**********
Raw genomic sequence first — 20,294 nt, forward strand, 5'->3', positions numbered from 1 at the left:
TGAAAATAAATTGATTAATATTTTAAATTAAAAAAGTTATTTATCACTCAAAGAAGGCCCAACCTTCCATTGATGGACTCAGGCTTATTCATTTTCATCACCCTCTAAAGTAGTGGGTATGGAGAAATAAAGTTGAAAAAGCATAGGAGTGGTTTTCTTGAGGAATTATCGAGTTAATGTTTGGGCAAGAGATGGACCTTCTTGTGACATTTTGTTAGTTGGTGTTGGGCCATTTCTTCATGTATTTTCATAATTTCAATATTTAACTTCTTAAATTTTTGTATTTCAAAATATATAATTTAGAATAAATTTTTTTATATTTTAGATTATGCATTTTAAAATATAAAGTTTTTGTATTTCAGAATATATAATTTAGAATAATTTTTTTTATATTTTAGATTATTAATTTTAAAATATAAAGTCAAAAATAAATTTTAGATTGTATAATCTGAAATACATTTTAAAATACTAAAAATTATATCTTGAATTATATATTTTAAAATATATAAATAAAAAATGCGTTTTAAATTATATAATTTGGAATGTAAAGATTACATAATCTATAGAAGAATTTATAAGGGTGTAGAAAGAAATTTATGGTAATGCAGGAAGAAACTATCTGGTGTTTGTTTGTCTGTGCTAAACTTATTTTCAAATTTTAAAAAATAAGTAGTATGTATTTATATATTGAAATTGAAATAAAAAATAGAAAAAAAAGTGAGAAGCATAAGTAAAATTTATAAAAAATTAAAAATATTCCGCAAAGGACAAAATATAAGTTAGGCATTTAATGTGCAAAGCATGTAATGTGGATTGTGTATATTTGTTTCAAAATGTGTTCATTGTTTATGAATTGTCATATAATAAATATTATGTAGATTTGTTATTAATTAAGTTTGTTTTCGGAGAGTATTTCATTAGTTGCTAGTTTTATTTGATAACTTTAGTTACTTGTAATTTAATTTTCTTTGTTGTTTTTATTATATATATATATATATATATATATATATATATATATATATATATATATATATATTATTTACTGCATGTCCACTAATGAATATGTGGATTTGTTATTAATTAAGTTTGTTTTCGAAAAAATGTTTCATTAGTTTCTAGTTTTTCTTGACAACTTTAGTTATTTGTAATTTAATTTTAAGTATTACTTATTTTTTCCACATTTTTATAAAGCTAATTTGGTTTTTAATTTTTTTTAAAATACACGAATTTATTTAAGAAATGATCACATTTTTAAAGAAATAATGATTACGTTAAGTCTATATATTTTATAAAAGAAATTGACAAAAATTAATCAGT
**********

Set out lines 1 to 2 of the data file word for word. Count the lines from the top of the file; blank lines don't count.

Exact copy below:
Raw genomic sequence first — 20,294 nt, forward strand, 5'->3', positions numbered from 1 at the left:
TGAAAATAAATTGATTAATATTTTAAATTAAAAAAGTTATTTATCACTCAAAGAAGGCCCAACCTTCCATTGATGGACTCAGGCTTATTCATTTTCATCACCCTCTAAAGTAGTGGGTATGGAGAAATAAAGTTGAAAAAGCATAGGAGTGGTTTTCTTGAGGAATTATCGAGTTAATGTTTGGGCAAGAGATGGACCTTCTTGTGACATTTTGTTAGTTGGTGTTGGGCCATTTCTTCATGTATTTTCATAATTTCAATATTTAACTTCTTAAATTTTTGTATTTCAAAATATATAATTTAGAATAAATTTTTTTATATTTTAGATTATGCATTTTAAAATATAAAGTTTTTGTATTTCAGAATATATAATTTAGAATAATTTTTTTTATATTTTAGATTATTAATTTTAAAATATAAAGTCAAAAATAAATTTTAGATTGTATAATCTGAAATACATTTTAAAATACTAAAAATTATATCTTGAATTATATATTTTAAAATATATAAATAAAAAATGCGTTTTAAATTATATAATTTGGAATGTAAAGATTACATAATCTATAGAAGAATTTATAAGGGTGTAGAAAGAAATTTATGGTAATGCAGGAAGAAACTATCTGGTGTTTGTTTGTCTGTGCTAAACTTATTTTCAAATTTTAAAAAATAAGTAGTATGTATTTATATATTGAAATTGAAATAAAAAATAGAAAAAAAAGTGAGAAGCATAAGTAAAATTTATAAAAAATTAAAAATATTCCGCAAAGGACAAAATATAAGTTAGGCATTTAATGTGCAAAGCATGTAATGTGGATTGTGTATATTTGTTTCAAAATGTGTTCATTGTTTATGAATTGTCATATAATAAATATTATGTAGATTTGTTATTAATTAAGTTTGTTTTCGGAGAGTATTTCATTAGTTGCTAGTTTTATTTGATAACTTTAGTTACTTGTAATTTAATTTTCTTTGTTGTTTTTATTATATATATATATATATATATATATATATATATATATATATATATATATATATATTATTTACTGCATGTCCACTAATGAATATGTGGATTTGTTATTAATTAAGTTTGTTTTCGAAAAAATGTTTCATTAGTTTCTAGTTTTTCTTGACAACTTTAGTTATTTGTAATTTAATTTTAAGTATTACTTATTTTTTCCACATTTTTATAAAGCTAATTTGGTTTTTAATTTTTTTTAAAATACACGAATTTATTTAAGAAATGATCACATTTTTAAAGAAATAATGATTACGTTAAGTCTATATATTTTATAAAAGAAATTGACAAAAATTAATCAGT